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In both art and life, violinist Rachel Barton Pine has an extraordinary ability to connect with people. Celebrated as a great interpreter of classical works, her performances combine her innate gift for emotional communication and her scholarly fascination with historical research. She plays with passion and conviction across an extensive repertoire. Audiences are thrilled by her dazzling technique, lustrous tone, and infectious joy in music-making. Pine’s 2012 - 2013 season includes performances with Germany’s Göttinger Symphonie Orchester, France’s Orchestre de Bretagne, the Sacramento and New Mexico Philharmonics, and City Music Cleveland. Throughout the year she will play concertos by Bartok, Bruch, Mendelssohn, Paganini, Sibelius, Tchaikovsky, Vieuxtemps and Vivaldi. She will also perform the five Mozart Violin Concertos with the New York Chamber Soloists Orchestra in Florida, Vermont and Puerto Rico.Following her performance of all 24 Paganini Caprices in Los Angeles, Chicago and New York City, this season Pine plays the devilishly difficult program at Ottawa’s Music and Beyond and in a performance presented jointly by the Phillips Collection and National Gallery of Art in Washington D.C. Wrote The New York Times of the Paganini concert, “Ms. Pine illuminated the poetic moments within the bombast of the caprices, each of which focuses on a different technical element. She played with soulful élan in No. 2 and in No. 4, with its multiple stops, and deftly conquered the frenetic arpeggios of the fiendish No. 5, which uses a bouncing ricochet bow technique. The weeping trills sounded beautiful in her expressive rendition of the lamentlike No. 6.” The Strad noted “Playing the “ex-Soldat” del Gesù of 1742, she demonstrated secure technical control and an attractively hearty tone. Each Caprice was effectively characterized.” This season, Pine will offer recitals at the Ravinia Festival, the Musical Instrument Museum in Arizona, the Chicago Beethoven Festival and LMMC Concerts in Montreal. Her past festival appearances have included Marlboro, Wolf Trap and Salzburg and her past recital performances have featured all six Bach Sonatas and Partitas as well as the complete Brahms Sonatas in single evenings. In 2009 she gave the world premiere of the last movement of Samuel Barber's long-lost 1928 Violin Sonata.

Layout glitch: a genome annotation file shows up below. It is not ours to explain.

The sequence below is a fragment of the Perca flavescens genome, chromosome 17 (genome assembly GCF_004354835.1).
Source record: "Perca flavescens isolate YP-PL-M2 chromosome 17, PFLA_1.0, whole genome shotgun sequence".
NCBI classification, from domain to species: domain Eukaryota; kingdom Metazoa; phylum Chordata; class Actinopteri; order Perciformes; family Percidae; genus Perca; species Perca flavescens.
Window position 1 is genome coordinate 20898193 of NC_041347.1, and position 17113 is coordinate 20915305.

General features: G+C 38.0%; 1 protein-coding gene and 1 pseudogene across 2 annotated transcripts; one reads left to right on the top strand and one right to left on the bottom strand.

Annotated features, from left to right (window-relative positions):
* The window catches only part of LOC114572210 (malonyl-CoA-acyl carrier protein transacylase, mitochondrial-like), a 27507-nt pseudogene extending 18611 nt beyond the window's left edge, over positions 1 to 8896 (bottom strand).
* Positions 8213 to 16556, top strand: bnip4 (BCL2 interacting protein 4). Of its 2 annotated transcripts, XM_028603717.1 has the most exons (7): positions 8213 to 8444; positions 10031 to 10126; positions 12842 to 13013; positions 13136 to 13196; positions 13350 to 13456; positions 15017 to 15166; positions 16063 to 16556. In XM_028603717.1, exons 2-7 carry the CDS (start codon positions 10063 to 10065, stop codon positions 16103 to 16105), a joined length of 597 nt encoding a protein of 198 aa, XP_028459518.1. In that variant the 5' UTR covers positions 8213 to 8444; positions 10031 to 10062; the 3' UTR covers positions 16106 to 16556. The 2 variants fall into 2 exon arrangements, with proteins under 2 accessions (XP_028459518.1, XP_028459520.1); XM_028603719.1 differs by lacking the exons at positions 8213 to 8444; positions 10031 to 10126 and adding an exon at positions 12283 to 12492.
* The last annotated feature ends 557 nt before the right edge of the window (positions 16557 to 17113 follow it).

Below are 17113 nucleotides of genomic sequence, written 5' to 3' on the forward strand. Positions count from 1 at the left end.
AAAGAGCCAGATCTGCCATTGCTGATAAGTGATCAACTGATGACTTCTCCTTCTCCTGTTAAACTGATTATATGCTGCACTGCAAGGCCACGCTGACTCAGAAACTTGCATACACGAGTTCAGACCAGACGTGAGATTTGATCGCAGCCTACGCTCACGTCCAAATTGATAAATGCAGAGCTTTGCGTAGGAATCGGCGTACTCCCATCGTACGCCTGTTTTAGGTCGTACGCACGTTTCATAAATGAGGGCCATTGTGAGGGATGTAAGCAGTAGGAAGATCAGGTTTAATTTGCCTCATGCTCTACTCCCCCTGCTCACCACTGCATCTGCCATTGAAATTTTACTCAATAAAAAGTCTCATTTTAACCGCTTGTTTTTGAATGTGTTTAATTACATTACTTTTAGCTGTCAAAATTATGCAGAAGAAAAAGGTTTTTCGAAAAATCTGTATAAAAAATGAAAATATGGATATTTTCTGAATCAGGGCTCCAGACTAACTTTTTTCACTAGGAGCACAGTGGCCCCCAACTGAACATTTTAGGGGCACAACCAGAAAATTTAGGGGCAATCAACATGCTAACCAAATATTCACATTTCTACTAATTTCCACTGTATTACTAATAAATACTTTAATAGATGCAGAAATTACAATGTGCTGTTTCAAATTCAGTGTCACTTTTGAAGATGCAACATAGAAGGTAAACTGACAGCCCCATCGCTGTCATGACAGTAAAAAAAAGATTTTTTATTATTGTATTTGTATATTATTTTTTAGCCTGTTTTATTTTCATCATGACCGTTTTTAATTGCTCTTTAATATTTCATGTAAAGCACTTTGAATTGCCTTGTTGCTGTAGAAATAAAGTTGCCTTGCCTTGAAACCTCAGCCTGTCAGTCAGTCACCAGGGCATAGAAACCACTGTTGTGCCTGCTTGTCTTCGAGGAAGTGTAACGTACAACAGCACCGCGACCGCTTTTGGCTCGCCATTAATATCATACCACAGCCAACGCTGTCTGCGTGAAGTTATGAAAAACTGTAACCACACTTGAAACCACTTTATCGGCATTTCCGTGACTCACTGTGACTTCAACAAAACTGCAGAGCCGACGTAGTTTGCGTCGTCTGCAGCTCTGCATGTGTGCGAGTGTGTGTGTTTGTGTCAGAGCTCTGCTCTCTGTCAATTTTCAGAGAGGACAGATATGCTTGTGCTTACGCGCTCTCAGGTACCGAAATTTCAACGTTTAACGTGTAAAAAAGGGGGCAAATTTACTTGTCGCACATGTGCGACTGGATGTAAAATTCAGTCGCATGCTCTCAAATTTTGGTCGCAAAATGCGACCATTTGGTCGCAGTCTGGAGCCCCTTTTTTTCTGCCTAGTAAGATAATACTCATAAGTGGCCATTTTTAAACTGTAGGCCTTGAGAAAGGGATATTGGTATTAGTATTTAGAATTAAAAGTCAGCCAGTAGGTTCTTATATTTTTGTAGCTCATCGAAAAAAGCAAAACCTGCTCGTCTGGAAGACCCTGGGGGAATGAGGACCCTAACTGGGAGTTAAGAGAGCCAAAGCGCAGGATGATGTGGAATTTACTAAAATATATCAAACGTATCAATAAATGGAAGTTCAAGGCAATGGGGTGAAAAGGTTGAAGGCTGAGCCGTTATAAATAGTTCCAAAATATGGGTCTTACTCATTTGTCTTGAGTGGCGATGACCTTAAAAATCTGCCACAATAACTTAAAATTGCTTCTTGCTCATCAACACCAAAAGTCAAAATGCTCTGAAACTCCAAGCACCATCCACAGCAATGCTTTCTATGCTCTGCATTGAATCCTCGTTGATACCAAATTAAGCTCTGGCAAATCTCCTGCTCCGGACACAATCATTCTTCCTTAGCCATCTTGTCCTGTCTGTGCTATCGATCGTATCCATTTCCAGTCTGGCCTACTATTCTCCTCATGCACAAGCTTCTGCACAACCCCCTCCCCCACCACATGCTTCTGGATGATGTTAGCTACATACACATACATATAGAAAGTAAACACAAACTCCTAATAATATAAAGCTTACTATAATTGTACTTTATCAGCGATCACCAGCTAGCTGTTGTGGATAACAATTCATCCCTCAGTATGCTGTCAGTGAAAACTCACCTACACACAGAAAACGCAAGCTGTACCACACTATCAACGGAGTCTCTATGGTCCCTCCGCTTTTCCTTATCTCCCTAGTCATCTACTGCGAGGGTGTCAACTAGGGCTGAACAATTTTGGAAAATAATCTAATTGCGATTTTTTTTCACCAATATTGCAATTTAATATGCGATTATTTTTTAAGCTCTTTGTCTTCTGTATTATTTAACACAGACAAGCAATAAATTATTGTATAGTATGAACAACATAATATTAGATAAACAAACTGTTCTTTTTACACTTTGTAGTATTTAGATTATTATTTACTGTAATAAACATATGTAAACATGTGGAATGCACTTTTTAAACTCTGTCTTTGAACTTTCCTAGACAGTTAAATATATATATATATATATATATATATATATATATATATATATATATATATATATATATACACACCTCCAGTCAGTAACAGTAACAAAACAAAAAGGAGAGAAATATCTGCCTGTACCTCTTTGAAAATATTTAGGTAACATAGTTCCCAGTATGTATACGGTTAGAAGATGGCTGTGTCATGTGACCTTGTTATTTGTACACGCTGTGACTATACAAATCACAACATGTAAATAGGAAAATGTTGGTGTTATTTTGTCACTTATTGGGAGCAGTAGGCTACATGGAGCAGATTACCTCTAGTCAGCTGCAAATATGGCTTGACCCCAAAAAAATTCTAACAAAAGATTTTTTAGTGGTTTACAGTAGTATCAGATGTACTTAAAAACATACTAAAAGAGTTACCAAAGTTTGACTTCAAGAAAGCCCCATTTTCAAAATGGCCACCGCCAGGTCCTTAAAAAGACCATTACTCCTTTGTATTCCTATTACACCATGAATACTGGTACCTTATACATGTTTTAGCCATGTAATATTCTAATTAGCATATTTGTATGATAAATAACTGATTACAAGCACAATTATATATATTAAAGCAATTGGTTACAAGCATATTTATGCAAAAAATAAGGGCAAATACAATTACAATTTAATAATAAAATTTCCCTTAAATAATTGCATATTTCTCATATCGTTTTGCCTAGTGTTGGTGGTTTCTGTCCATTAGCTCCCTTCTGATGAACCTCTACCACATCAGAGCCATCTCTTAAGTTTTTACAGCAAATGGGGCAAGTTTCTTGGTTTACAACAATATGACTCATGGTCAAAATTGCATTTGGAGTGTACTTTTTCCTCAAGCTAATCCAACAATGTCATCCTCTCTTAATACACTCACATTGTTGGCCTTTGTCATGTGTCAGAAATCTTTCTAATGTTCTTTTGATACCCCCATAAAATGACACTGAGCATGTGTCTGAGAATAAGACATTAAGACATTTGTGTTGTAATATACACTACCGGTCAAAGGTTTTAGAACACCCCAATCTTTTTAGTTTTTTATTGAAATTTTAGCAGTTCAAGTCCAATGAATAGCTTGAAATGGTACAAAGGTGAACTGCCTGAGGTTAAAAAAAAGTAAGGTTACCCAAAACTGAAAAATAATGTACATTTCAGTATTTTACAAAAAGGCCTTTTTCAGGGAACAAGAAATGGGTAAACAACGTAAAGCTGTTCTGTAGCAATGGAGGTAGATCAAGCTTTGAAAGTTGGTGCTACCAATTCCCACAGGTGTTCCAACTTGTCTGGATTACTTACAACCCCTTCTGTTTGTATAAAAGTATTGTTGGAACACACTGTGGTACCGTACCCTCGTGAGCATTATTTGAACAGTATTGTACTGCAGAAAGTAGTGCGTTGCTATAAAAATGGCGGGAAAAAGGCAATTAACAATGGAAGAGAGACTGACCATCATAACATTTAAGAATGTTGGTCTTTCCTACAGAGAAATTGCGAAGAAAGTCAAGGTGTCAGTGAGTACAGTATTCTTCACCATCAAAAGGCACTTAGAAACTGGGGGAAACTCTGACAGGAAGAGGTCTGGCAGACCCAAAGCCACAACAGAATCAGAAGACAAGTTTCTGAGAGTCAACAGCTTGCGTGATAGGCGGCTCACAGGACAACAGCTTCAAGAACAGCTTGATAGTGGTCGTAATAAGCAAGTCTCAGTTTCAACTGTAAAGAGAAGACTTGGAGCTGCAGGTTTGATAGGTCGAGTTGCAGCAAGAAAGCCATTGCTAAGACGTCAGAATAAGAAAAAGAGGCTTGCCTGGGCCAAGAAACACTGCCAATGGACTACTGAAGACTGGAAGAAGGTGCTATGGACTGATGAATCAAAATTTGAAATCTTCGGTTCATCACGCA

This season Pine will be featured on four recordings. In fall 2012, her period instrument group Trio Settecento releases An English Fancy on Cedille Records, the fourth and final CD in a series of albums illustrating the character and complexion of Baroque Era music as it developed in various regions of Europe. She performs Mohammed Fairouz’s Sonata for solo violin (written for Pine) on a March 2013 Naxos recording featuring the composer’s works. In April 2013, Cedille Records will release Violin Lullabies with pianist Matthew Hagle. This unique collection includes original lullabies for violin and piano by composers Amy Beach, Faure, Ravel, Sibelius, Stravinsky and Ysaye alongside transcriptions of favorites by Brahms, Gershwin, Schubert and more. She also plays with pianist George Francois on an album of works by renowned Ghanian composer J.H. Kwabena Nketia. Pine has appeared as a soloist with many of North America’s most prestigious ensembles, including the Chicago, Montreal, Atlanta, San Diego, Baltimore, St. Louis and Dallas Symphonies; Buffalo and Rochester Philharmonics, and the Philadelphia and Louisville Orchestras. Overseas, she has performed with the Vienna, New Zealand, Iceland and Budapest Symphonies; the Royal Scottish and Belgian National Orchestras; the Mozarteum, Scottish and Israel Chamber Orchestras; the Royal, Calgary and Russian Philharmonics, and the Netherlands Radio Kamer Filharmonie. She has worked with such renowned conductors as Charles Dutoit, John Nelson, Zubin Mehta, Erich Leinsdorf, Neeme Järvi, Marin Alsop, Placido Domingo and Semyon Bychkov. She has collaborated with many living composers including Augusta Read Thomas, John Corigliano, Luis Jorge González, José Serebrier and Mohammed Fairouz and with such leading artists as Daniel Barenboim, Christoph Eschenbach, William Warfield, Christopher O’Riley and Mark O’Connor. She has played for the President of Ghana and the President of Singapore as well as for the Justices of the U.S. Supreme Court.Pine is an avid performer of baroque, renaissance and medieval music on baroque violin, viola d’amore, renaissance violin, and rebec. She regularly performs and records with John Mark Rozendaal and David Schrader as the period instrument ensemble Trio Settecento. In fall 2012 Trio Settecento releases An English Fancy on Cedille Records, following up previous installments A French Soirée, An Italian Sojourn, and A German Bouquet, which highlight and celebrate music from the age of Enlightenment. Trio Settecento has played at The Frick Collection, Brome Beaux Arts, Columbia University’s Miller Theatre, Dumbarton Oaks, the Boston Early Music Festival and Houston Early Music. Pine writes her own cadenzas to many of the works she performs including concertos by Beethoven, Brahms, Mozart, and Paganini. In 2009, Carl Fischer published The Rachel Barton Pine Collection, a collection of original compositions, arrangements, cadenzas and editions penned or arranged by Pine, which earned her the distinction of being the only living artist and first woman to join great musicians like Fritz Kreisler and Jascha Heifetz in Carl Fischer’s Masters Collection series. Pine is also music advisor and editor of Maud Powell Favorites, the only published compilation of Powell’s transcriptions, Powell’s cadenza for the Brahms Violin Concerto, and the music dedicated to, commissioned by, or closely associated with Powell, the first native-born American violinist to achieve international recognition. Pine collaborated with Carl Fischer for its 2011 edition of Franz Wohlfahrt Foundation Studies for the Violin, Book 1 as well as for its fall 2012 edition of Franz Wohlfahrt Foundation Studies for the Violin, Book 2. Both editions contain an accompanying DVD featuring Pine playing all of the etudes. Pine’s prolific discography on the Cedille, Warner Classics, Hänssler Classics and Dorian labels reflects her love of the classical warhorses, as well as her interest in promoting contemporary composers and exploring music that has been unjustifiably neglected. Her June 2011 Capricho Latino on Cedille is a stunning collection of 14 unaccompanied virtuoso pieces with a Latin flair, including her own arrangements of Spanish composer Isaac Albéniz’s celebrated Asturias and a medley of tangos by Piazzola. The CD also features a unique duet, Pine performing Alan Ridout’s Ferdinand the Bull score with the words of the beloved children’s story delivered by actor Héctor Elizondo (Pretty Woman). Pine’s performance of Xavier Montsalvatge’s Poema Concertante for violin and orchestra recorded with the NDR-Symphony-Orchestra Hamburg conducted by Maestro Celso Antunes was released in November 2011 by Hänssler Classics as part of an album of Montsalvatge symphonic works. For Beethoven & Clement Violin Concertos, recorded with The Royal Philharmonic conducted by José Serebrier, Pine offered the world premiere recording of Clement’s D Major Violin Concerto, plucked from two centuries of obscurity, which she coupled with the Beethoven Violin Concerto. The cadenzas for the recording were written by Pine. Pine was hand-picked by Serebrier to perform the Glazunov Violin Concerto, joining a number of prestigious artists on the Warner Classics recording of Glazunov Complete Concertos with the Russian National Orchestra. She intensely researched the musical relationship between Johannes Brahms and violinist Joseph Joachim for Brahms and Joachim Violin Concertos recorded in collaboration with the Chicago Symphony Orchestra and conductor Carlos Kalmar which showcases performances of both Joachim’s and Pine’s own cadenzas for the Brahms Concerto. Her American Virtuosa: Tribute to Maud Powell features rarely-heard Victorian-era gems arranged by America’s first internationally acclaimed violinist. Her Violin Concertos by Black Composers of the 18th and 19th Centuries sheds light on four gifted musicians of mixed African and European descent who made significant contributions to Western classical music and was nominated for a National Public Radio Heritage Award. Pine’s Solo Baroque album puts two of Bach's masterpieces for unaccompanied violin in context by including the German Baroque repertoire for violin that inspired the composer. Her Scottish Fantasies for Violin and Orchestra features Pine with the Scottish Chamber Orchestra, conductor Alexander Platt and famed Scottish fiddler Alasdair Fraser performing evocative works by Bruch, Mackenzie and others based on traditional Scottish melodies. In preparation Pine thoroughly researched each work, discovering the original, mostly 18th-century fiddle tunes that inspired them. Pine’s numerous other recordings include works by Liszt, Sarasate, Handel and others.Pine holds prizes from several of the world’s leading competitions, including a gold medal at the 1992 J.S. Bach International Violin Competition in Leipzig, Germany. She was the first American and, at age 17, the youngest person to ever win this honor. Other top awards have come from the Queen Elisabeth (Brussels, 1993), Kreisler (Vienna, 1992), Szigeti (Budapest, 1992) and Montreal (1991) International Violin Competitions. She won prizes for her interpretation of the Paganini Caprices at both the Szigeti Competition and the 1993 Paganini International Violin Competition in Genoa. A fan of rock and heavy metal since her pre-teens, Pine’s ability to see the connecting threads between classical and rock music makes her the perfect bridge between generations of music fans. Hailed as an artistic ambassador, she often visits rock radio stations and rock clubs to perform her own arrangements of rock and metal songs followed by classical pieces to illustrate how the two genres share a similar intensity and compositional complexity, and to help draw new listeners to classical music. She has created an innovative orchestral initiative aimed at drawing new audience members titled “Shredding with the Symphony” which features pieces by Van Halen, AC/DC, Black Sabbath, Led Zeppelin and Metallica as well as Bruch, Berlioz and Shostakovich. In 2009, Pine acquired a custom-made extended range flying V electric violin and formed the six-piece doom/thrash metal band Earthen Grave. In April 2012, the band released its debut album Earthen Grave, following its critically-acclaimed five-song EP Dismal Times.Pine is committed to encouraging the next generation to experience the transformative power of the arts. Her Rachel Elizabeth Barton Foundation assists young artists through various projects including the Instrument Loan Program, Grants for Education and Career, Global HeartStrings (supporting classical musicians in developing countries), and a curricular series developed in conjunction with the University of Michigan: The String Student’s Library of Music by Black Composers. She is a Life Trustee of the Music Institute of Chicago which named the “Rachel Barton Pine Violin Chair” in her honor. Pine coaches chamber music, leads sectionals for youth orchestras, and gives master classes. Along with touring activities, she enjoys giving special programs and demonstrations for children and often incorporates spoken program notes or pre-concert conversations into her appearances. She is a frequent instructor at Mark O’Connor’s Fiddle Camp and the Mark Wood Rock Orchestra Camp. She received the prestigious 2006 Studs Terkel Humanities Service Award for her work in music education.She was a torchbearer in the 1996 Olympic torch relay and that same year performed at the Democratic National Convention. She has been featured on CBS Sunday Morning, appeared five times on NBC’s Today Show, and frequently has been a guest on nationally-syndicated radio shows including Performance Today and From the Top. Recent cover stories include Strad, Strings and International Musician.A Chicago native, Pine began violin studies at age three and made her professional debut four years later at age seven with the Chicago String Ensemble. Her earliest appearances with the Chicago Symphony (at ages ten and fifteen) were broadcast on television. Her principal teachers were Roland and Almita Vamos and she has also studied with Ruben Gonzalez, Werner Scholz, Elmira Darvarova and several early music specialists. Pine resides in Chicago with her husband and daughter. She performs on the Joseph Guarnerius del Gesu (Cremona 1742), known as the “ex-Soldat,” on generous loan from her patron.